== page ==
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Council says sorry after local democracy reporter barred from meeting

Catherine HunterCouncil chiefs have apologised after barring a local democracy reporter from a meeting about homelessness on her patch.

Catherine Hunter, who works for the Glasgow Evening Times under the BBC-funded scheme, was turned away from the public meeting about plans to cut homelessness in the city.

Glasgow City Integration Joint Board was scheduled to discuss the development of the rapid rehousing transition plan – a national objective to eradicate homelessness within five years.

During the meeting a protest from the Scottish Tenants Association was scheduled to take place, and Catherine, pictured, was told she could not enter because “she was technically with the protest group” – even though she wasn’t.

According to the Evening Times, the four protesters were then allowed to access to the meeting room before Catherine was asked to leave the building.

The board is a body responsible for community health and social care services as part of a partnership between Glasgow City Council and NHS Greater Glasgow and Clyde.

Colin Edgar, head of communications at Glasgow City Council, subsequently apologised for the incident, which happened on 18 September.

He told the Evening Times: “This should not have happened and I am very sorry that it did.

“Of course our meeting are open to press and public, except in very limited circumstances, and that will always be the case.”

It is the second time in under a year that the newspaper has experienced access issues at a meeting of the city council.

HTFP reported in December last year how Inspector Craig Walker, of Police Scotland, had declined to present crime statistics to councillors at a meeting after the clerk made him aware that former Evening Times local democracy reporter Eddie Harbinson was covering proceedings.

The meeting was temporarily halted and members were then told they would only be given the full breakdown of statistics for the north Glasgow areas in private, with the authority defending the decision on the grounds that it was “extremely rare” for press or other members of the public to attend certain meetings.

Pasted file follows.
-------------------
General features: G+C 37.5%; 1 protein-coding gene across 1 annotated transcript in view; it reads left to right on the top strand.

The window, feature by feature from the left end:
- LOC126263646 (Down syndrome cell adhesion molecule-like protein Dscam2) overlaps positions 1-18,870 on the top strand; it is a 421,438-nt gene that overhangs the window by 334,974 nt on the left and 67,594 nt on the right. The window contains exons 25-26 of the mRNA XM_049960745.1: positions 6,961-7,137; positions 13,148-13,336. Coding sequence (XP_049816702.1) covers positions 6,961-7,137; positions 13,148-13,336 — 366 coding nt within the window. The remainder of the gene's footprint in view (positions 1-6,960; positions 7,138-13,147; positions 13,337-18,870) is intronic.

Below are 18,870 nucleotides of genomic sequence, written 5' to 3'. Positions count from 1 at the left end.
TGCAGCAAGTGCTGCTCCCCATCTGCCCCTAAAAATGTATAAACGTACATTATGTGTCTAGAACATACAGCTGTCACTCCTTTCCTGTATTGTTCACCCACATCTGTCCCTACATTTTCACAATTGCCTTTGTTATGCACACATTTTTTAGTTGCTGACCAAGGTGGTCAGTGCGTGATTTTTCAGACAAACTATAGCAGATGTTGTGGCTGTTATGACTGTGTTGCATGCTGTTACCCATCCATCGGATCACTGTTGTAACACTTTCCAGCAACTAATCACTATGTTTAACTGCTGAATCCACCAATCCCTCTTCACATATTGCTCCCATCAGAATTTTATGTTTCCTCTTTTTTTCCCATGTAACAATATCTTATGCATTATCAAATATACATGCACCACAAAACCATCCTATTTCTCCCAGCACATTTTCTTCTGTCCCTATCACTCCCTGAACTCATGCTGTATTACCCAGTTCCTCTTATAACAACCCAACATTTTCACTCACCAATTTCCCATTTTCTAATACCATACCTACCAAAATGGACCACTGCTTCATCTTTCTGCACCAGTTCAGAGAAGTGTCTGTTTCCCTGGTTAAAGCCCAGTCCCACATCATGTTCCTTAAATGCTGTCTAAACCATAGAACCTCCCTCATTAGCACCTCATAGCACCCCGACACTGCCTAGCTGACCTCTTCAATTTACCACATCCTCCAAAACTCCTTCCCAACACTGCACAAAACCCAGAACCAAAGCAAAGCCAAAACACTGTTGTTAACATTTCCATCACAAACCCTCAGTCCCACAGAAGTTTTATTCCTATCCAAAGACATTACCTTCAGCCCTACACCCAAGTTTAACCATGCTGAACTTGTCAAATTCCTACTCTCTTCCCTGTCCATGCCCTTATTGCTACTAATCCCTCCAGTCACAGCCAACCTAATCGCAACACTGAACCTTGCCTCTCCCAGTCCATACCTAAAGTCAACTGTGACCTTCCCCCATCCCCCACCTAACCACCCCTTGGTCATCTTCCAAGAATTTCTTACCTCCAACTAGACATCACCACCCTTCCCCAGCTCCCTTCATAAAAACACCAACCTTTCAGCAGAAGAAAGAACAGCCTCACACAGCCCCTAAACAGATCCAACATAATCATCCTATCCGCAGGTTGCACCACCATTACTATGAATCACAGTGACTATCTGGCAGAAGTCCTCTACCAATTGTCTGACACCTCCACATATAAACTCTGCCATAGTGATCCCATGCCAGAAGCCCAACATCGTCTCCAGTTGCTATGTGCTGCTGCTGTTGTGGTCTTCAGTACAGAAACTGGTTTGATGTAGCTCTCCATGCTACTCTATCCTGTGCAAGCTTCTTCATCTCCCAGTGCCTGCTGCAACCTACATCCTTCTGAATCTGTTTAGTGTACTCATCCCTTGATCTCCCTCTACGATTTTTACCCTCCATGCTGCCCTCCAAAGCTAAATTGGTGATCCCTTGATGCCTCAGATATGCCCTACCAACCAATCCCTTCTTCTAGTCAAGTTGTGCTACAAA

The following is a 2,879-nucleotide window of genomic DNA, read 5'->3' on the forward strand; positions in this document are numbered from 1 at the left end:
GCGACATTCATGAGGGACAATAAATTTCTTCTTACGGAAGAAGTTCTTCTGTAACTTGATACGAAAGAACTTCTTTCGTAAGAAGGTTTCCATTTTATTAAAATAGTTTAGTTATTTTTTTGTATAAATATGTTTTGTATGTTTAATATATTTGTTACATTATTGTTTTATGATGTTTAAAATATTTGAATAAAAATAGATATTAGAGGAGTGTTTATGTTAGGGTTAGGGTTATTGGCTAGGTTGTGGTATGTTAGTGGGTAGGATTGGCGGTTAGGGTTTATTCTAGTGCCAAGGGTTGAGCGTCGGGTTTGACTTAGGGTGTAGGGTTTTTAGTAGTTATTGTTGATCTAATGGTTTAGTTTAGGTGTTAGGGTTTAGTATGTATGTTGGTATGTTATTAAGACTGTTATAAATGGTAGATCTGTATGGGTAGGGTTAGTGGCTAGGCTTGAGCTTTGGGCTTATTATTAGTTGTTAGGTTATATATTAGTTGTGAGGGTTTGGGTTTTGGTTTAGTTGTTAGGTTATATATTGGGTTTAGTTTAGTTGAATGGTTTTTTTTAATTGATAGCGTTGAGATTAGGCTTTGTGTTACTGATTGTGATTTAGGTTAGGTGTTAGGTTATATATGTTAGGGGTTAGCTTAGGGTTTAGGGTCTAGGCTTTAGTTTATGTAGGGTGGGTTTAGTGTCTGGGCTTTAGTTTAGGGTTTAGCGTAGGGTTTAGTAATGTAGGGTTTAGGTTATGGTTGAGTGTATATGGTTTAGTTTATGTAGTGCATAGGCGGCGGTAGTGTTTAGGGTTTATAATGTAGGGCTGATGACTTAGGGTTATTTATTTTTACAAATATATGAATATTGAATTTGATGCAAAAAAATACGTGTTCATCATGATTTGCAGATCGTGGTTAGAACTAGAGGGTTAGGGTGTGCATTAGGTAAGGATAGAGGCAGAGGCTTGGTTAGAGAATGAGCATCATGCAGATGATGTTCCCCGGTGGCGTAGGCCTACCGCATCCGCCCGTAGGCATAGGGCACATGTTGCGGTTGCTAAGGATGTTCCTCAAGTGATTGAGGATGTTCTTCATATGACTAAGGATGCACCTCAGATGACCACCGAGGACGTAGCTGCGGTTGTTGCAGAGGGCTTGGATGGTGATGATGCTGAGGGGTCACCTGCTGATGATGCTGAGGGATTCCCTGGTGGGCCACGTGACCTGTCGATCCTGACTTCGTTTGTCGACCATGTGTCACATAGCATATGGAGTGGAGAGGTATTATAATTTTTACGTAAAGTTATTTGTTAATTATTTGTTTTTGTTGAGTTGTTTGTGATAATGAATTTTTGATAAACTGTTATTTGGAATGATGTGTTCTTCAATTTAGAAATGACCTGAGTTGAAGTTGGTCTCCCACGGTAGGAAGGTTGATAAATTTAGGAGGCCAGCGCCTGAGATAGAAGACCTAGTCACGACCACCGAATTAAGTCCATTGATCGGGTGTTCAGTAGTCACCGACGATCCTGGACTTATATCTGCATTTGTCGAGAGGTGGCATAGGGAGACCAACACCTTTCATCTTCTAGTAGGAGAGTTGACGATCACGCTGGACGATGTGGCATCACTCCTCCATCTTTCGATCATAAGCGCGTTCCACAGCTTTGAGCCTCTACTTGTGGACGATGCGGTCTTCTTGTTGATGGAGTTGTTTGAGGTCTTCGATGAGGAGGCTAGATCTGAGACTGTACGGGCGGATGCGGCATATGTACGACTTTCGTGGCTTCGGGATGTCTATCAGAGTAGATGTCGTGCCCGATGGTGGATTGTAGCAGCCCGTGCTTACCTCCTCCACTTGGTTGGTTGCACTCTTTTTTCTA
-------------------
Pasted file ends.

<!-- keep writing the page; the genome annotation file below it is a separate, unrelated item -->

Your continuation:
Henry Ainslie, deputy editor at the Evening Times, told HTFP: “Full and free access for reporters to public council meetings is vital to the function and accountability of local democracy, and blocking our reporter from the meeting went directly against that.

“We knew immediately the council had no authority to bar Catherine from the meeting, and raised it with management at the council communications team.

“We received a full apology from the authority and an assurance it would not happen again.”


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  • October 16, 2019 at 9:42 am

    Having dealt with councils and councillors both in my professional and personal life, I have to say, I’ve been unimpressed.

    “I’m on the council, so is my wife, my nan and my eldest daughter. We’re all on waste/police boards for which we receive compensation and get free brews in the library. We have a combined IQ of -10 and WOE BETIDE anyone who joins this council and has the upstart notion of actually getting things done and showing us up.”

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  • October 16, 2019 at 10:36 am

    @ Jeff Sounds very much like my local authority, for which the word nepotism must surely have been invented! Many years ago someone told me that if council managers were any good, they’d have proper jobs. With one or two exceptions that seems to hold true.

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